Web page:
Review: Ruby Sparks (2012)

Having achieved meteoric success at the tender age of eighteen, Calvin (Paul Dano) is now plagued with writer’s block and unable to move past his own self-doubt, relying all too heavily on his therapist, Dr. Rosenthal (Elliot Gould), and assertive brother, Harry (Chris Messina), for direction. In a desperate attempt to kickstart Calvin’s creative flow, Dr. Rosenthal implores him to write about a fantasy scenario as if it were true; and so Ruby Sparks (Zoe Kazan), the lively Continue reading “Review: Ruby Sparks (2012)”

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68th Annual Golden Globe Awards: Winners

Best Motion Picture – Drama

  • The Social Network

Best Performance By An Actress In A Motion Picture – Drama

  • Natalie Portman – (Black Swan)

Best Performance By An Actor In A Motion Picture – Drama

  • Colin Firth – (The King’s Speech)

Best Motion Picture – Musical or Comedy

  • The Kids Are All Right

Best Performance By An Actress In A Motion Picture – Musical Or Comedy

  • Annette Bening – (The Kids Are All Right)

Best Performance By An Actor In A Motion Picture – Musical Or Comedy

  • Paul Giamatti – (Barney’s Version)

Best Performance By An Actress In A Supporting Role – Motion Picture

  • Melissa Leo – (The Fighter)

Best Performance By An Actor In A Supporting Role – Motion Picture

  • Christian Bale – (The Fighter)

Best Animated Feature Film

  • Toy Story 3

Best Foreign Language Film

  • In A Better World

Best Director – Motion Picture

  • David Fincher – (The Social Network)

Best Screenplay – Motion Picture

  • The Social Network – (Aaron Sorkin)

Best Original Score – Motion Picture

  • The Social Network – (Trent Reznor & Atticus Ross)

Best Original Song – Motion Picture

  • You Haven’t Seen The Last Of Me – (Burlesque)

Review: The Kids Are All Right (2010)

Lisa Cholodenko directs The Kids Are All Right, a mainstream comedy drama about modern family life.

The film centers on Jules (Julianne Moore) and Nic (Annette Bening), a strained lesbian couple living in the suburbs of California, who each gave birth to one of their children using a sperm donor.

When the eldest child, Joni (Mia Wasikowska) turns eighteen, her brother, Laser (Josh Hutcherson) asks her to initiate contact with their biological father, Paul (Mark Ruffalo), an attractive, single, laid-back restaurateur

Each of the family members respond to Paul in different ways: free-spirited Jules welcomes him with open arms; head of the family Nic grits her teeth; Joni hits it off with him straight away; while Laser almost rejects him and his self-centered attitude.

The partnership between Moore’s Jules and Benning’s Nic is pitch-perfect. Their personalities are vastly different, but appear to work well together. It’s only during the film as events reach a head that the true reality of their relationship is exposed. Both actresses handle the material beautifully, forming an understandable, and wholly believable, lesbian couple.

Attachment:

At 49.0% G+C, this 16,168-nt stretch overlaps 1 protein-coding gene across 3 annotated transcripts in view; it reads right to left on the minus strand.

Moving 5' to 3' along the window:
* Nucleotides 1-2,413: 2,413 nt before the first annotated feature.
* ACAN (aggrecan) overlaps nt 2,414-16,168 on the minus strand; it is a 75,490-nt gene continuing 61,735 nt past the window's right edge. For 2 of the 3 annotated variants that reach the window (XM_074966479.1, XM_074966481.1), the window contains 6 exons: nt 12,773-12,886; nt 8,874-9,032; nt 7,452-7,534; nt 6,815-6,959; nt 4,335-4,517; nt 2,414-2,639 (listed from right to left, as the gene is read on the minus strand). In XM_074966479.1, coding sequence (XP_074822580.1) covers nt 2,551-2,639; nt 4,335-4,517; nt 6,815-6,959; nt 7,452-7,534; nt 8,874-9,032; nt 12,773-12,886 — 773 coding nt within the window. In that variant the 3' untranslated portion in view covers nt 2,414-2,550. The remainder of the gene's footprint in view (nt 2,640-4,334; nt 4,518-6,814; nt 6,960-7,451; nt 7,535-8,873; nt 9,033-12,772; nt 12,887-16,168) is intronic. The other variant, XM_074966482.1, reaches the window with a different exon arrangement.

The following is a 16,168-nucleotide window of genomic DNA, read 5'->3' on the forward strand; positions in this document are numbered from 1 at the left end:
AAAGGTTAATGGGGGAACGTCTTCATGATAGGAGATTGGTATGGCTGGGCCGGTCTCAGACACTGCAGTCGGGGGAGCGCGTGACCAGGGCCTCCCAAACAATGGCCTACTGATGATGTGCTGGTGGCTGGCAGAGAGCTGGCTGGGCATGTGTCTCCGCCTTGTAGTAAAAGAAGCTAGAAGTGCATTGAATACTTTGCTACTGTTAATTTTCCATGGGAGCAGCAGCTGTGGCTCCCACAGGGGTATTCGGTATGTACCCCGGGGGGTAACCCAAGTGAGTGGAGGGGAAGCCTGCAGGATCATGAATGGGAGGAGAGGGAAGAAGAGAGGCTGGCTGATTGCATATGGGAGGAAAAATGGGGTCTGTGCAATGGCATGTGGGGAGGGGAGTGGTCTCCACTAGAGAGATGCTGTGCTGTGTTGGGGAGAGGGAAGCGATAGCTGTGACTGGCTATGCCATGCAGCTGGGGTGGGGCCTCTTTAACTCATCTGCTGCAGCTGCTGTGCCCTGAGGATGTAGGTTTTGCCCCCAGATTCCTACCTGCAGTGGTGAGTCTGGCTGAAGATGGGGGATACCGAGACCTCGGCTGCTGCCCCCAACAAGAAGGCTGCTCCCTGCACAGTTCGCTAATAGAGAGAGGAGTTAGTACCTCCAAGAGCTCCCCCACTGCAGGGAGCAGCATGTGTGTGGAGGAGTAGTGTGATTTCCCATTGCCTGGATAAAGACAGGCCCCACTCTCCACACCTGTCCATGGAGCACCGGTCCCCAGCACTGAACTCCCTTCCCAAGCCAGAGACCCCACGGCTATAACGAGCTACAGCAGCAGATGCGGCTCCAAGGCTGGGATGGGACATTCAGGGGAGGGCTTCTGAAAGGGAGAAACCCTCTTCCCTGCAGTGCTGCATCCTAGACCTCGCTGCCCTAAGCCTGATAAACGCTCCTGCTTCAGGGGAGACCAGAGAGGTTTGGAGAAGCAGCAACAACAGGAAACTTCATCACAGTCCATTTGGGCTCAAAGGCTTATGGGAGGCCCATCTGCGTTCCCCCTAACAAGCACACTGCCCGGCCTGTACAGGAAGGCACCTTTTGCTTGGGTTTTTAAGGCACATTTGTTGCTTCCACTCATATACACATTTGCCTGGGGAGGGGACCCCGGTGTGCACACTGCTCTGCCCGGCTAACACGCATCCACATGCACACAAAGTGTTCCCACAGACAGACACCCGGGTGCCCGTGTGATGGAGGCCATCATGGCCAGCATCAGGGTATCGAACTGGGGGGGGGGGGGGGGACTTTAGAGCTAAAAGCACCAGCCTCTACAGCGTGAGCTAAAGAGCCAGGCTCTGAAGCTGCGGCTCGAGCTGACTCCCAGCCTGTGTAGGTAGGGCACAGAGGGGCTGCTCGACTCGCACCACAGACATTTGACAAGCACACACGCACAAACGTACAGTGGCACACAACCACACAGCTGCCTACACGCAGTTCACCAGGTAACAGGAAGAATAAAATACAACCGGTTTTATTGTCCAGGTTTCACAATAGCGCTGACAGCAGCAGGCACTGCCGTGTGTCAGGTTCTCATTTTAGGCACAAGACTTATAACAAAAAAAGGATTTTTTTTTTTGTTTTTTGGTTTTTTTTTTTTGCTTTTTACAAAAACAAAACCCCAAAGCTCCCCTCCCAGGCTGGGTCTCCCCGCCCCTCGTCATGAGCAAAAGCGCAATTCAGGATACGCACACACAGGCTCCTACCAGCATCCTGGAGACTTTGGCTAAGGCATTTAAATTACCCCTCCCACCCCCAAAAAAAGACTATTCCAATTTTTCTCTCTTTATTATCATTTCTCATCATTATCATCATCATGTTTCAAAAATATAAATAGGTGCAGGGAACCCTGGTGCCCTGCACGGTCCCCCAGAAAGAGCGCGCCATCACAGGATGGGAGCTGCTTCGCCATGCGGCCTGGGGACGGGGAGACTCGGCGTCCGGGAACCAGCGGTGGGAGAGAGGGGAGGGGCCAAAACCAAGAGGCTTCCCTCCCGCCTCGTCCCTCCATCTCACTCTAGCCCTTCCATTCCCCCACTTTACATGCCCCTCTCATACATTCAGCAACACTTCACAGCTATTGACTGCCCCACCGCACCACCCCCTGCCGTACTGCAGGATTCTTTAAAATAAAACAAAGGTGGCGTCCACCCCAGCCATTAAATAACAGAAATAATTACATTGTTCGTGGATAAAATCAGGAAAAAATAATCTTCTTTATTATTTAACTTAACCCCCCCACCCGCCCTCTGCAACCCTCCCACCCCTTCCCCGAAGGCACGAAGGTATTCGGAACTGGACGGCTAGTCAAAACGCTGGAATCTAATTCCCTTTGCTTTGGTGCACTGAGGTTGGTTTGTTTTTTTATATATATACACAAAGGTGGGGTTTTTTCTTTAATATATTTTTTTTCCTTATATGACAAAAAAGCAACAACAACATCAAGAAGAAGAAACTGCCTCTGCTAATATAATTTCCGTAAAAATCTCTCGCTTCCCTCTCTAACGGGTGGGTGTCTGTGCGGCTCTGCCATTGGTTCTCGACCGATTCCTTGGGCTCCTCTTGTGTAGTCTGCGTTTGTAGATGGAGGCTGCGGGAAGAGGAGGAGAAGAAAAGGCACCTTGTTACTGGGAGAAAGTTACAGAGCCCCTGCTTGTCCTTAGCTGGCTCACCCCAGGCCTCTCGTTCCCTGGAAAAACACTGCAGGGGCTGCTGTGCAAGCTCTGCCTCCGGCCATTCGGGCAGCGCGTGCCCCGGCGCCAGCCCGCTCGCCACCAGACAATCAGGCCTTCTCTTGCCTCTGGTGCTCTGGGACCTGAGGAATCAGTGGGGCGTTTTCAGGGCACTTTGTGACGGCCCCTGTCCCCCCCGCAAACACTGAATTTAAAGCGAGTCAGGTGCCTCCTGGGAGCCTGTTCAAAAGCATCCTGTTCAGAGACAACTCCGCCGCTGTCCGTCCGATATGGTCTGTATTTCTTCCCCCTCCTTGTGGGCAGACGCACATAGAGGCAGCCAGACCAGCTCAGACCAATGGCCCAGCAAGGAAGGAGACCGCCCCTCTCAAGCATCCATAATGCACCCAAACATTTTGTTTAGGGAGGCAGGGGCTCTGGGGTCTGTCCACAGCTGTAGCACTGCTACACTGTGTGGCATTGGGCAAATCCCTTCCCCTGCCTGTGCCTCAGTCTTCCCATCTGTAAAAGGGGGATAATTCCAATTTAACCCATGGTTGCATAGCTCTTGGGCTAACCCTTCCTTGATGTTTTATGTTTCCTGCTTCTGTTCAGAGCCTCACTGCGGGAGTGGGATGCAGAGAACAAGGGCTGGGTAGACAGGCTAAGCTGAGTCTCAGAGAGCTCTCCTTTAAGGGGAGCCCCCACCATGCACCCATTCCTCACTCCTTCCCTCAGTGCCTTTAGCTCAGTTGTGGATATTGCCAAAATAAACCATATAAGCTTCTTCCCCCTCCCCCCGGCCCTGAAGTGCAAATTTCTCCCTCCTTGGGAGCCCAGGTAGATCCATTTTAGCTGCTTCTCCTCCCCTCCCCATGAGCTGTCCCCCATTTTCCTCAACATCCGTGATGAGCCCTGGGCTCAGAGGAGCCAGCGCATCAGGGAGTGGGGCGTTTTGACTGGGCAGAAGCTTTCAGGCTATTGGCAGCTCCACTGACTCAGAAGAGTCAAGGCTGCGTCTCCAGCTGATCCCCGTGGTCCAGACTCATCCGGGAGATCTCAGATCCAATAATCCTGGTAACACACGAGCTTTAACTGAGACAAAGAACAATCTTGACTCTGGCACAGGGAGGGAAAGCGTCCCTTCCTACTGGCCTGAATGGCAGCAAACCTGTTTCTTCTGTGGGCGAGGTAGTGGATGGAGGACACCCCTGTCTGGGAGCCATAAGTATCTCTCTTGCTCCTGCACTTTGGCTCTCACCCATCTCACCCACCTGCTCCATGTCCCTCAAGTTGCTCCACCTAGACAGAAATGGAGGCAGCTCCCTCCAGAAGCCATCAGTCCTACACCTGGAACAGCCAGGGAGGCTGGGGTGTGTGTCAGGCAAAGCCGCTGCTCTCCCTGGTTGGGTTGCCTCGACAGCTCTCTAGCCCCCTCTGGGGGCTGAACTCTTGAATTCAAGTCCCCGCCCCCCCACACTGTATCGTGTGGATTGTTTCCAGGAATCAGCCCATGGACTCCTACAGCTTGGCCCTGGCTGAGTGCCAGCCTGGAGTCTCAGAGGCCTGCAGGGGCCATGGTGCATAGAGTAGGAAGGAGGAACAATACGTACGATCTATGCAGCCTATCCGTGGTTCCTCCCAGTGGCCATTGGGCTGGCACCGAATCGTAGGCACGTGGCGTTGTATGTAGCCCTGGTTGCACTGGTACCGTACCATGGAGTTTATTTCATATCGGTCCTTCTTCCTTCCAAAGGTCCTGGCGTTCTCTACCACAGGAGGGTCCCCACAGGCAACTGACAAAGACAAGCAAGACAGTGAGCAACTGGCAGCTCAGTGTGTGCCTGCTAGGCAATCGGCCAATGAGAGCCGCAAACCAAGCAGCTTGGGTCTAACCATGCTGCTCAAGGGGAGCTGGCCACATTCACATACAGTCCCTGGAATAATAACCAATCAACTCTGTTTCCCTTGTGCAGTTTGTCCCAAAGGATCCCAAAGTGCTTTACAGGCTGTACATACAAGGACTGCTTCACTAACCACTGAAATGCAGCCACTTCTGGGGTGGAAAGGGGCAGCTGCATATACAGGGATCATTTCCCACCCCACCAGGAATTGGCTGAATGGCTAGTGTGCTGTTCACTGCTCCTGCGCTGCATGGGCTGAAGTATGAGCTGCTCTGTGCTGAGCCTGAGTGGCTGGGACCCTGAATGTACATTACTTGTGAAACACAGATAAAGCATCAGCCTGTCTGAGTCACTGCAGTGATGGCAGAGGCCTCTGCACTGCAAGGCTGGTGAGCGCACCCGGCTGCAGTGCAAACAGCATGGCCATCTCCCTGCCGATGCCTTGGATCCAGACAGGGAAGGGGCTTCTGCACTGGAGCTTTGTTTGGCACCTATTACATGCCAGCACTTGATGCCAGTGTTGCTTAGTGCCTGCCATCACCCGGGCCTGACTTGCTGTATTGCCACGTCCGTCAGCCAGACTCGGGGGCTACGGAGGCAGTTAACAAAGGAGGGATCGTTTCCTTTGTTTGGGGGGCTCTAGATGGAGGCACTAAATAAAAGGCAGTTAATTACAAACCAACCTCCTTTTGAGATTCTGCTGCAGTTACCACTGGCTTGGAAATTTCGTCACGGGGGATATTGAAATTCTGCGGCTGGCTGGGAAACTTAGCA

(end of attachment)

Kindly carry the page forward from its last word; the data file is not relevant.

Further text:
Ruffalo delivers one of his most under-stated, yet dignified performances, displaying a range of emotions through the body of an often immature and underdeveloped man. Paul breaks the equilibrium, forcing each character, in turn, to re-address their position within the family.

Mia Wasikowska and Josh Hutcherson as the children, Joni and Laser respectively, both provide clever and self-assured performances. Wasikowska in particular, in that tricky second film, shows she’s blossoming into a fine adolescent actress.

Cholodenko’s direction is superb, using the correct lighting and camera shots to add meaning and depth to each of her scenes and character profiles. Despite sometimes verging on static, she always manages to pull it back, the sign of a truly exceptional director.

The screenplay is well executed. Cholodenko and Stuart Blumberg are able to find the perfect balance between humour and afflicting, allowing viewers to empathise with each character, never influencing our interpretation. Cholodenko’s personal experience with sperm donation quite clearly had an influence on the film’s narrative, but the film evidently benefits from the personal touch, managing to avoid common clichés and melodrama.

By exploring an experimental model of family, Cholodenko bravely introduces viewers to subject matter not normally addressed within Hollywood films. While this may put off some people, it’s something those willing to accept should celebrate.

A subplot focusing on Laser’s friendship with wayward skater Clay feels unnecessary, and the kids’ parts often feel slightly less integral than that of the adult trio. However, these are minor pitfalls, and never detract from the overall enjoyment or meaning of the film.

In all honesty, The Kids Are All Right a fantastic film, exuding charm, wit, love, insecurity and anguish at every appropriate corner. In essence, it’s a film about the struggles of human relationships, and shows a family’s love has the potential to overcome any obstacle. It’s certainly one of the finer films of the year.